The stomach is a major defence system to the bacteria and pathogenic organisms that we intake, with most of them being destroyed at this point. If you don't have sufficient enzymes or acids, bacteria can survive and move through to the small intestine.
The Small Intestine
The small intestine is the work-horse of the digestive system, as this is where most of our nutrients are absorbed. It is approximately 6 metres long (20 feet) and is divided into three sections: the duodenum, jejunum, and ileum. The duodenum is mostly responsible for continuing to breakdown the chyme, supported by enzymes from the pancreas and bile from the liver, while the jejunum and ileum are mainly responsible for absorption of nutrients into the bloodstream through the villi and microvilli.
These finger-like structures in the small intestine help us absorb our nutrients. Each villus (singular villi) has microvilli covering it, increasing the surface area of the small intestine. Any leftover chyme then moves through to the large intestine.
Because the role of the small intestine is to absorb nutrients from food, it does not need the assistance of bacteria to do this, and should be a relatively sterile environment. If we have large numbers of bacteria in the small intestine, they compete with us for our food and interfere with digestion and absorption. This is why people with SIBO can experience uncomfortable symptoms and experience deficiencies - their small intestine is not equipped to deal with bacteria here.
The process of moving matter through into the large intestine is called motility. The migrating motor complex (MMC), or sweeper wave, pushes leftover waste and other matter like bacteria along the small intestine, cleaning it up so that it is not sitting stagnant. This process is highly dependant on a network of nerves, muscles and hormones, and occurs in a fasting state (ie. not when you are eating) every 90 minutes and overnight and is commonly disrupted in SIBO patients. It is why intermittent fasting, no snacking and 4-5 hours between meals is commonly advised for SIBO patients.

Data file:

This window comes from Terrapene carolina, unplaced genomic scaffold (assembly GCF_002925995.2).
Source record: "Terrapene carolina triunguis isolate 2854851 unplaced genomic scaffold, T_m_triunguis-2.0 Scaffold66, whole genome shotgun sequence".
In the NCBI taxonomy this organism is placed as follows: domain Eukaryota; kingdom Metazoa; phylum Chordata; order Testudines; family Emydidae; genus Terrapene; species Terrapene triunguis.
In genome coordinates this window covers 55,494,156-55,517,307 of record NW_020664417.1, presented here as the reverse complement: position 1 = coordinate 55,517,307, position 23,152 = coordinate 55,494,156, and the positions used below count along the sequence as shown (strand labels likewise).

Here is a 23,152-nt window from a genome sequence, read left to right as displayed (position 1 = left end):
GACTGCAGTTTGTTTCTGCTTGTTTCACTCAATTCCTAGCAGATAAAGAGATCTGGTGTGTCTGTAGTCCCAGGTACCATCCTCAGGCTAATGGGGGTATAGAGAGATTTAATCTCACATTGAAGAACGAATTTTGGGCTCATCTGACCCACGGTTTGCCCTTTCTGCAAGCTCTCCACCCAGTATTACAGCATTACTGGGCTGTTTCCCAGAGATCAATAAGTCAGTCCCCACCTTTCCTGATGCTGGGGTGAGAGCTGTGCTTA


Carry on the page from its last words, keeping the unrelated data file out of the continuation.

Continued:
The valve between the small intestine and the large intestine is called the ileocecal valve, and acts as a one-way system, preventing matter in the large intestine from re-entering the small intestine.
It takes 3-5 hours for chyme to completely empty from the stomach and small intestine and to move into the large intestine.
The Large Intestine
The large intestine is approximately 1.5 metres long (5 feet) and connects to the small intestine and rectum, and is divided into the cecum, the ascending colon, the transverse colon, the descending colon and the sigmoid colon.
It houses trillions of bacteria. The primary function of the large intestine to complete the absorption of nutrients and water, synthesize certain vitamins, form feces and eliminate them from the body.